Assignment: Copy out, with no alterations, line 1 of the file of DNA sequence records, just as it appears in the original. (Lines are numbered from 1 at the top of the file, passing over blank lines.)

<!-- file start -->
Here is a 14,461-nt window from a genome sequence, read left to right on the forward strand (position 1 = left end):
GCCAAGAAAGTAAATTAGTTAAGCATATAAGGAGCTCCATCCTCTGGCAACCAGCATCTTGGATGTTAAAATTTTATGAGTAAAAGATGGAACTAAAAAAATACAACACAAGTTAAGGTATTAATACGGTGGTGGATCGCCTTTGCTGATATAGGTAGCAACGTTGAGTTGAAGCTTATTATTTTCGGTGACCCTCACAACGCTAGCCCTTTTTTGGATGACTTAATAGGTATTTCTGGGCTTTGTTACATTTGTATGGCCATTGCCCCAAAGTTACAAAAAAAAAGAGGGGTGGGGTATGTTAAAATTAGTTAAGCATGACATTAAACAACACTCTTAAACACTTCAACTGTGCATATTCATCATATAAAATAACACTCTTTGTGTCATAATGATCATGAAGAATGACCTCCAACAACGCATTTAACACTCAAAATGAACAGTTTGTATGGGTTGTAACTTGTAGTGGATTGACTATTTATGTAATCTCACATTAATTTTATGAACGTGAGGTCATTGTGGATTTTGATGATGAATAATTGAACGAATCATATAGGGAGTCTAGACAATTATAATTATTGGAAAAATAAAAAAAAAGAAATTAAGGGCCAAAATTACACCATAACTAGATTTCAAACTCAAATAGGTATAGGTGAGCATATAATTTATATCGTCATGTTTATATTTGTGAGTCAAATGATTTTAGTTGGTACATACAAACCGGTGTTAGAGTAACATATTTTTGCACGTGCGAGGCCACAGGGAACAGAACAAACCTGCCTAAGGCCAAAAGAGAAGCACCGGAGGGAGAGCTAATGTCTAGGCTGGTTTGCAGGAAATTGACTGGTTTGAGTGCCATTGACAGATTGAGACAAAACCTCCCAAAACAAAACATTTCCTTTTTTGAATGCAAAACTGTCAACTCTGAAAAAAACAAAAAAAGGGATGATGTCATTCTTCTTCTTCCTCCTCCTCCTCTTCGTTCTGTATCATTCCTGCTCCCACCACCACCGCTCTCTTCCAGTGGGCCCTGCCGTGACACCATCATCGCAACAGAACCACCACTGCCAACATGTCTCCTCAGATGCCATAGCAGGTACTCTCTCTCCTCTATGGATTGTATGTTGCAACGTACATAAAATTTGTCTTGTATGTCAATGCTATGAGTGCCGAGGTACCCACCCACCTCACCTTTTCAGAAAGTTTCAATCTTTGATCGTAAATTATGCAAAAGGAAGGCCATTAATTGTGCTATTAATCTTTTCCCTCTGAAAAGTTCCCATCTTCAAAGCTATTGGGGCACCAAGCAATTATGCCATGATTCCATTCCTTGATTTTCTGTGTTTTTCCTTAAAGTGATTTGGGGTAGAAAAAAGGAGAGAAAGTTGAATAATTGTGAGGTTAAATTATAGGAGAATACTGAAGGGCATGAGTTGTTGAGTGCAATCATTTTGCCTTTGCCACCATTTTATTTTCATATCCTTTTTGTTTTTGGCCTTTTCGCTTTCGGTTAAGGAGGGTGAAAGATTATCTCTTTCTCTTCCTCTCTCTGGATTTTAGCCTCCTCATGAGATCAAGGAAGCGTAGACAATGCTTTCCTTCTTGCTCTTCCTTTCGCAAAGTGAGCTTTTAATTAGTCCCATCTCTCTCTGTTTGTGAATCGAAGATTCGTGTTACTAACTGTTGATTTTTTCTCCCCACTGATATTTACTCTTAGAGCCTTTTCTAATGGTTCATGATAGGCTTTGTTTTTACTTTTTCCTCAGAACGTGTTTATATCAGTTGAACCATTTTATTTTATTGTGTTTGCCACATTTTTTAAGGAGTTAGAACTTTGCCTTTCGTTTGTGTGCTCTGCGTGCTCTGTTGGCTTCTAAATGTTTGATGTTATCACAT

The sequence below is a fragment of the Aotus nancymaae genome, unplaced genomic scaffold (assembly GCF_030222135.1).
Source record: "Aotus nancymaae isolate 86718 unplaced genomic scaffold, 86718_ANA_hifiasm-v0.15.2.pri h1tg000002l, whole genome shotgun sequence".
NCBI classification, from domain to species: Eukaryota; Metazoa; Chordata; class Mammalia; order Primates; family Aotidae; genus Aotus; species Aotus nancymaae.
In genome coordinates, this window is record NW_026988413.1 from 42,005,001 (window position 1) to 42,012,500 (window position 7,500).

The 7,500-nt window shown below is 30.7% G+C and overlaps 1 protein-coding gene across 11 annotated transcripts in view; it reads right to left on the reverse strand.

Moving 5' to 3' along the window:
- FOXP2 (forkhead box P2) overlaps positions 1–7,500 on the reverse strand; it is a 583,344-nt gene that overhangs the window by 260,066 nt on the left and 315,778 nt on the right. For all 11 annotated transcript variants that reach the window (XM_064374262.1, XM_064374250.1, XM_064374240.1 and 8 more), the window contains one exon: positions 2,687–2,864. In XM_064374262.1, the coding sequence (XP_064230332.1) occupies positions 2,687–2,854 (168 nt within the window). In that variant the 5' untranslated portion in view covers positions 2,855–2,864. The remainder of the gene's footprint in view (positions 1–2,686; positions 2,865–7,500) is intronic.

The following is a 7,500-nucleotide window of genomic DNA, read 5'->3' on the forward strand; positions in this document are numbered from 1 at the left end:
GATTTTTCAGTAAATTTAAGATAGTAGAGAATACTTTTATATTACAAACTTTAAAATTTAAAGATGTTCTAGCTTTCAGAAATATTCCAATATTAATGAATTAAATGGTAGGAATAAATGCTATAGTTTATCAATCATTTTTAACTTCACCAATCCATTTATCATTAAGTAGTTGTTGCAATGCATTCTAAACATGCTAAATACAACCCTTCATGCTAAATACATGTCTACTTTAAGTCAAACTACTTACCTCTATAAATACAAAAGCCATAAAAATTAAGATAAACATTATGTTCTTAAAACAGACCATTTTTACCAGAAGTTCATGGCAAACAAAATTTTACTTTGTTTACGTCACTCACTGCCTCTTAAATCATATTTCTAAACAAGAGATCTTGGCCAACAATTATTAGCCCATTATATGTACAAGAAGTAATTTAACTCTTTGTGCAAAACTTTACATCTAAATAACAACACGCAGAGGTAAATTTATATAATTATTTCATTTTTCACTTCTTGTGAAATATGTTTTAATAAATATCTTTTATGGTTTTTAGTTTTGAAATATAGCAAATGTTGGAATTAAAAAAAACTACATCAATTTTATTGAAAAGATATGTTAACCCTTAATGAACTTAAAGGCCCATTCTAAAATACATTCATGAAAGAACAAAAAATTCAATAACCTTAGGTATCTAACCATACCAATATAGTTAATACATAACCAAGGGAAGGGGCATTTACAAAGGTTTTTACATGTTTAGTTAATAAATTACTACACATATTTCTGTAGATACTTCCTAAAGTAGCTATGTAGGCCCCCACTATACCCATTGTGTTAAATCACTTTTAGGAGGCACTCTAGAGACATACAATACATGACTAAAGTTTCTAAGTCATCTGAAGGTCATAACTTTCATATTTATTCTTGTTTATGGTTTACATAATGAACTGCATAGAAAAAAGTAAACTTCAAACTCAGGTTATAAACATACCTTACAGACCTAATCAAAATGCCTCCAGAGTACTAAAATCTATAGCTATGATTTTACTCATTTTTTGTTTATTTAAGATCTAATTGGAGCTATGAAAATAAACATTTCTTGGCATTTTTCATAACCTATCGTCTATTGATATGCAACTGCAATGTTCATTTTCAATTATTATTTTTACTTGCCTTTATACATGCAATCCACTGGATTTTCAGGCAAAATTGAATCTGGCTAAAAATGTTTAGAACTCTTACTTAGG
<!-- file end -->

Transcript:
Here is a 14,461-nt window from a genome sequence, read left to right on the forward strand (position 1 = left end):